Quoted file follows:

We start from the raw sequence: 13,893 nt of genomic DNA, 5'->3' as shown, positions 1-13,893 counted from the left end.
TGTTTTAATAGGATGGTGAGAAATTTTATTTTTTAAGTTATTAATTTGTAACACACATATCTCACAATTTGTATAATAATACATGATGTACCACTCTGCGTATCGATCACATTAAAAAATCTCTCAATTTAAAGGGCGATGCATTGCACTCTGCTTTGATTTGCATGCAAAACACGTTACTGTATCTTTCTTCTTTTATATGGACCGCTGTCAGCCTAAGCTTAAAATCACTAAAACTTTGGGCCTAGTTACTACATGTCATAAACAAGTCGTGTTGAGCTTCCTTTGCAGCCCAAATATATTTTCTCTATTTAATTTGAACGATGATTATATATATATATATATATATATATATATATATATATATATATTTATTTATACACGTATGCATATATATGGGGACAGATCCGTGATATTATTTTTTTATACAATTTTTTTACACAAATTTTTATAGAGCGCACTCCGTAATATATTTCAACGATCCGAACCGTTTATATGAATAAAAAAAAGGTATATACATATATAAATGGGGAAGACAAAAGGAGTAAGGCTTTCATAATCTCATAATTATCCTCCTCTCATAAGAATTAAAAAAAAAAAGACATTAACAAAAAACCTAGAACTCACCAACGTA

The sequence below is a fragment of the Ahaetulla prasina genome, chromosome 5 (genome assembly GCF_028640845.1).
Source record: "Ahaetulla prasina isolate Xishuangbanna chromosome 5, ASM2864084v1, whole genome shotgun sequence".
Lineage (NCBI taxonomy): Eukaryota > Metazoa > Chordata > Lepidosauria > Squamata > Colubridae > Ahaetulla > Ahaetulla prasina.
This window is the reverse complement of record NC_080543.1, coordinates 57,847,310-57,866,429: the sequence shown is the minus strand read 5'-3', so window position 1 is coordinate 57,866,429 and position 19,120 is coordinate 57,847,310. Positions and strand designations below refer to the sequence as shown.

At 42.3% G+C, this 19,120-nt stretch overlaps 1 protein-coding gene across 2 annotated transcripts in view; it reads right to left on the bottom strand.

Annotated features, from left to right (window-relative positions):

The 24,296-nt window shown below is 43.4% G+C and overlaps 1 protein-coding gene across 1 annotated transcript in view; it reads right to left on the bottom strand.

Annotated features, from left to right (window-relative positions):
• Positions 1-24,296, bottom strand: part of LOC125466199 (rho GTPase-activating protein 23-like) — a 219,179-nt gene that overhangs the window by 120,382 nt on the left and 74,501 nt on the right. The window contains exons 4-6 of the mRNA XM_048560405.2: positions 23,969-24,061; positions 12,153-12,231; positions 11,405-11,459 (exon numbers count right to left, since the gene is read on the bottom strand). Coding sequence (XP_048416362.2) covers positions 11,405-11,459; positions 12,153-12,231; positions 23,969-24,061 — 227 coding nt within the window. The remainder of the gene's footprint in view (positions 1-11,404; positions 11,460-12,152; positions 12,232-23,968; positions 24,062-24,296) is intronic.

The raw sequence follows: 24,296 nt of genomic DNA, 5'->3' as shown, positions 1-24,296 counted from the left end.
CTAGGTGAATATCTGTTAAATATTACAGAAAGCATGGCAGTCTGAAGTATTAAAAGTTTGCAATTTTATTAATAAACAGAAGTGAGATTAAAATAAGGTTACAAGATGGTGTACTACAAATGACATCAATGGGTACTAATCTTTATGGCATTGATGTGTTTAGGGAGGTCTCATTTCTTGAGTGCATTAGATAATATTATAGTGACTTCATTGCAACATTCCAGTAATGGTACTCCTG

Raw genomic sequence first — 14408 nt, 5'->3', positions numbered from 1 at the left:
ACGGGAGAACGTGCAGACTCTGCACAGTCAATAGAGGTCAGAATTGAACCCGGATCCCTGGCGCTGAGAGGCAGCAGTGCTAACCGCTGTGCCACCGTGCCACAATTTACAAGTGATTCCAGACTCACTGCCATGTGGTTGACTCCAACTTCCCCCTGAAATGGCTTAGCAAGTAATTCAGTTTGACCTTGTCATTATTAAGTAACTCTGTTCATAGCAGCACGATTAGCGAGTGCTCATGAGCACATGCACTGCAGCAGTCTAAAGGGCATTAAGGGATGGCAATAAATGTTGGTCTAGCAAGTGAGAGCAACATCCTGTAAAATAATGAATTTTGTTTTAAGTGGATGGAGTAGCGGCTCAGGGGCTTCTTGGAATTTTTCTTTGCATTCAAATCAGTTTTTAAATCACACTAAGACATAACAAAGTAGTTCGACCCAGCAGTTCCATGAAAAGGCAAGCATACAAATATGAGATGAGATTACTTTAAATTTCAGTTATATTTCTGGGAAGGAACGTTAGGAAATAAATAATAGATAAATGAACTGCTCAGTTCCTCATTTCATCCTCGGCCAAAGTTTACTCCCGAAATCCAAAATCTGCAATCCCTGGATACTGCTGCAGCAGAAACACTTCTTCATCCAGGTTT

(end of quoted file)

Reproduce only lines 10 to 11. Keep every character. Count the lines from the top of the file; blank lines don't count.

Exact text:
Annotated features, from left to right (window-relative positions):
• Positions 1-24,296, bottom strand: part of LOC125466199 (rho GTPase-activating protein 23-like) — a 219,179-nt gene that overhangs the window by 120,382 nt on the left and 74,501 nt on the right. The window contains exons 4-6 of the mRNA XM_048560405.2: positions 23,969-24,061; positions 12,153-12,231; positions 11,405-11,459 (exon numbers count right to left, since the gene is read on the bottom strand). Coding sequence (XP_048416362.2) covers positions 11,405-11,459; positions 12,153-12,231; positions 23,969-24,061 — 227 coding nt within the window. The remainder of the gene's footprint in view (positions 1-11,404; positions 11,460-12,152; positions 12,232-23,968; positions 24,062-24,296) is intronic.